It also can mean that funds get spread more thinly, especially during leaner economic times. Donors have a harder time deciding where to donate when they have too many choices. Don’t you feel a little overwhelmed when receiving tons of donation requests (especially during the holidays) from competing organizations? So in this case, streamlining makes sense.

If there’s another organization already doing similar work to what you’re proposing, does it even make sense to start your own nonprofit? Can you join their crusade, consolidate efforts, and grow even stronger for the animals?


Doing your homework. A few sources I recommend . . .

• ASPCA Pro’s Shelter Management section has tools, tips, templates, and webinars related to shelter management.

• Best Friends’ manual, “Starting an Animal Welfare Organization to Help the Animals” offers solid step-by-step guidance, as well as links to additional nonprofit resources.

• The HSUS’ Pets for Life Program offers a toolkit for those who’d like to do outreach in their communities.



Where will you get your funding?

If you’re a one-person operation (not counting your board of directors), your costs may be basic, consisting of things like website and travel expenses. But what if you visualize running a larger operation, and need a bigger budget for things like rent and salaries? Unless you’re planning to foot the bill on your own, you’ll have to reach out to donors.

And this is where it can get tricky.

Raising funds is tough. Don’t expect to open your doors and watch as the donations and grant money fly in. It takes time to build trust. Even when you do become more well-known, raising cash will still be a constant challenge. It is for most organizations.


You don’t necessarily have to run a nonprofit to do good for animals. Have you considered starting a small business?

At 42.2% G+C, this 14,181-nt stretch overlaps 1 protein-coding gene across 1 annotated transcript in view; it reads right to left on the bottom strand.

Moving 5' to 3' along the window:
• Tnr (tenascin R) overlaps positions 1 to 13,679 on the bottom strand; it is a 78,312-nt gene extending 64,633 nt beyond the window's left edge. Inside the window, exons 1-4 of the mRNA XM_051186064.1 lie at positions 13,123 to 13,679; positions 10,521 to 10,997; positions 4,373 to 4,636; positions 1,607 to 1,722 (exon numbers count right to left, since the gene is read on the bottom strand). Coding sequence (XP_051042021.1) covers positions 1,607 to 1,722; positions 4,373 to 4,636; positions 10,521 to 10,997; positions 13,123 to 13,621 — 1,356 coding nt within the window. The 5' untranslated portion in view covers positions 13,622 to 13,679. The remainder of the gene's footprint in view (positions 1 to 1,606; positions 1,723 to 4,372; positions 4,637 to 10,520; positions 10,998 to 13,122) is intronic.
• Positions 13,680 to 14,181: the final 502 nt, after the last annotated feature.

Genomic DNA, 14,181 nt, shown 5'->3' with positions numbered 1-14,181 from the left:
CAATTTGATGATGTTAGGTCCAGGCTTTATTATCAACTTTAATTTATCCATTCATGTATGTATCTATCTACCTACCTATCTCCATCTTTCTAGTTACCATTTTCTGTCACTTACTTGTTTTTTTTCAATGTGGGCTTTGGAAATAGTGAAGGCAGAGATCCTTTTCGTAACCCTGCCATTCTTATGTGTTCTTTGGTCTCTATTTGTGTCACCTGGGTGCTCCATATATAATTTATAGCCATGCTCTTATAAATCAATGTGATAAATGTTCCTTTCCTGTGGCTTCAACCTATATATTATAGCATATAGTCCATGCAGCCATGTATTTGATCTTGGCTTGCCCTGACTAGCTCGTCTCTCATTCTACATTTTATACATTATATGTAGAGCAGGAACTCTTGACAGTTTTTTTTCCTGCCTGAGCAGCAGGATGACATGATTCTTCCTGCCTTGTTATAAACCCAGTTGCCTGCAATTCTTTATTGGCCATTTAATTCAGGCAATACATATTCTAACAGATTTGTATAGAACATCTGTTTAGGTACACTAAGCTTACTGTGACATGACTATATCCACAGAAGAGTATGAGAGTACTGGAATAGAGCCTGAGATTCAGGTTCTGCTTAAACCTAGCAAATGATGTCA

• Running your own business gives you an opportunity to provide top-notch products and services to animals and their caregivers.

• As a business owner you can partner with your favorite animal welfare organizations, and support them via sponsorships, donations, and merchandise donations.

• Running a business is in many ways, similar to running a nonprofit organization.

Read about different businesses available to animal lovers.


Do you have a good plan?

If you want to succeed, you’ll need a decent plan to appease supporters and donors, execute your mission efficiently . . .and keep your sanity. There is a lot that goes into a good plan, but here are some basic questions you should ask yourself . . .

• Is your nonprofit temporary; and do you have an exit plan?

• Who will be on your board of directors? Are they trustworthy, reliable, easy to work with?

• How much of a time commitment are you willing to make? Do you already work or are you planning to earn a paycheck with your organization?


Starting your own animal welfare nonprofit can be a good idea if your proposed organization fills a specific need. Be clear not only with your vision, but with the details. Do your homework, talk to professionals and people in the field, read books and articles, attend seminars and webinars. If you’re prepared, you’ll have a better chance of succeeding – and doing good for the animals.